Anonymous said...

Those non phd Sandians don't fabricate data. Neither do LANL people. That's why LLNL should go.

Anonymous said...

Sandia is too healthy to even be considered for closure. Such an idea is just ridiculous. It is an engineering lab, and by the way you don't hire PhDs for the sake of hiring PhDs. Technical work includes analytical and engineering work, not just basic research. On top of that my own personal experience is that the best analysts (national security analysts, systems analysts, market analysts, risk analysts) do NOT have PhDs. The real question is which design lab to close. Two messed up labs, one with a large mission space, one with a small one. Maybe LANL should be closed or broken up. Breaking it up does seen to make sense considering all of its problems.

Anonymous said...

Those PhDs who fabricated their anysis on d2 EoS and the current laser EoS work even came from top named universities. By the way have they retracted that paper yer?

Anonymous said...

LANL had to give LLNL weapons work for some systems because LLNL has almost zero mission space at the time. LANL is relevant while LLNL is not. It is bloody obvious that LANL has to stay. It has its work to do while LLNL struggles to figure out how to be relevant following the multiple NIF failures. Let's stop the handouts by LANL to LLNL. LLNL can't stand in its own. No more welfare for the deadbeats. LLNL needs to go.

Anonymous said...

DOE has other more important things to pay for. Such as, continued cleanup of Hanford which is shown to be leaking once again. It gives more reason to get rid of weak organizations like LLNL.

Anonymous said...

With the failure of NIF, LLNL should give the W80 back to it's "rightful" home (LANL), including whatever LEPs LLNL has stolen from LANL. With these decisions, LLNL has no mission and should be "shutdown".

Anonymous said...

The basic political calculation points to LLNL being the lab to close. Closing LANL would devastate its local economy. The SF bay area wouldn't even notice LLNL shutting down. Plus by offering to relocate all LLNL technical staff to LANL you can get rid of a healthy chunk of them without having to "fire" them.

Alexis said...

It is both sad and yet funny to see the sour people on here literally frothing at the mouth. Just that you can only list the negatives that happened in the 60+ years of LLNL instead of all the science and engineering success shows what sort of people you are... *pathetic*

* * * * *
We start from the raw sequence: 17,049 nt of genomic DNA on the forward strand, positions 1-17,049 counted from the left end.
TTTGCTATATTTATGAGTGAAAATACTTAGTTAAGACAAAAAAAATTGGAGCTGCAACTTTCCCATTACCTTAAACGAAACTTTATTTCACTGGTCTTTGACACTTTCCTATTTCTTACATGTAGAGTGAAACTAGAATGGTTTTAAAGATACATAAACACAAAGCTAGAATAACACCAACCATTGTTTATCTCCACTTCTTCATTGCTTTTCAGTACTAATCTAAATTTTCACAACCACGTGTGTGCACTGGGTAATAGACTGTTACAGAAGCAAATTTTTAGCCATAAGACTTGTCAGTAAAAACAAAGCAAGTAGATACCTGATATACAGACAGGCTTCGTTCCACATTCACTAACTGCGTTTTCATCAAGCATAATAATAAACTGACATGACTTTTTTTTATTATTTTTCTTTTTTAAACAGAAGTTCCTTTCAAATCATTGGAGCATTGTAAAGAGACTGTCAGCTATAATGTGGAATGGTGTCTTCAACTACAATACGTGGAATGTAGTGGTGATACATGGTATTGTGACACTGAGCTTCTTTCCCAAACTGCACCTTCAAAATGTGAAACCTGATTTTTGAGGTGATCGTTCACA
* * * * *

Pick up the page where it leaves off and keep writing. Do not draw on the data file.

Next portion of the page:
Sorry to break it to you, but even though the Labs are having a hard time right now, the core of these Labs are the highly-competant technical staff. I've worked in industry across this nation; the staff at LLNL are leaps and bounds better. LLNL is by no means perfect, but relatively speaking it is a crown jewel for this nation.

You immature and cowardly "Anonymous" commenters on here can play keyboard warrior until you turn blue in the face -- LLNL (or LANL, or SNL) will not be closing.

Anonymous said...

Sorry to break it to you, but even though the Labs are having a hard time right now, the core of these Labs are the highly-competant technical staff.

June 22, 2013 at 2:58 PM

The technical staff at LLNL are so "highly-competant" that they can't spell competent. Geezzz....

Anonymous said...

Having competent technical staff is irrelevant when your organization has a small mission space footprint that continues to shrink and needs work taken from other labs just to keep afloat. On the other hand, it's hard to imagine how an LLNL "breakup" might look like in light of its small mission space.

Anonymous said...

I've heard how LLNL employees were referring to themselves as "crown jewels." Indeed there are a number of top notch people there. The crown jewel designation doesn't apply to everyone, however. There has been a great deal of brain drain from LLNL, whereas the bottom feeders have no incentive to leave. That's not a sign of a healthy organization.

Anonymous said...

June 22, 2013 at 2:58 PM needs to resort to ad hominem insults because he doesn't have a better argument to make. Too bad. Just more confirmation that the lab has a downward trajectory.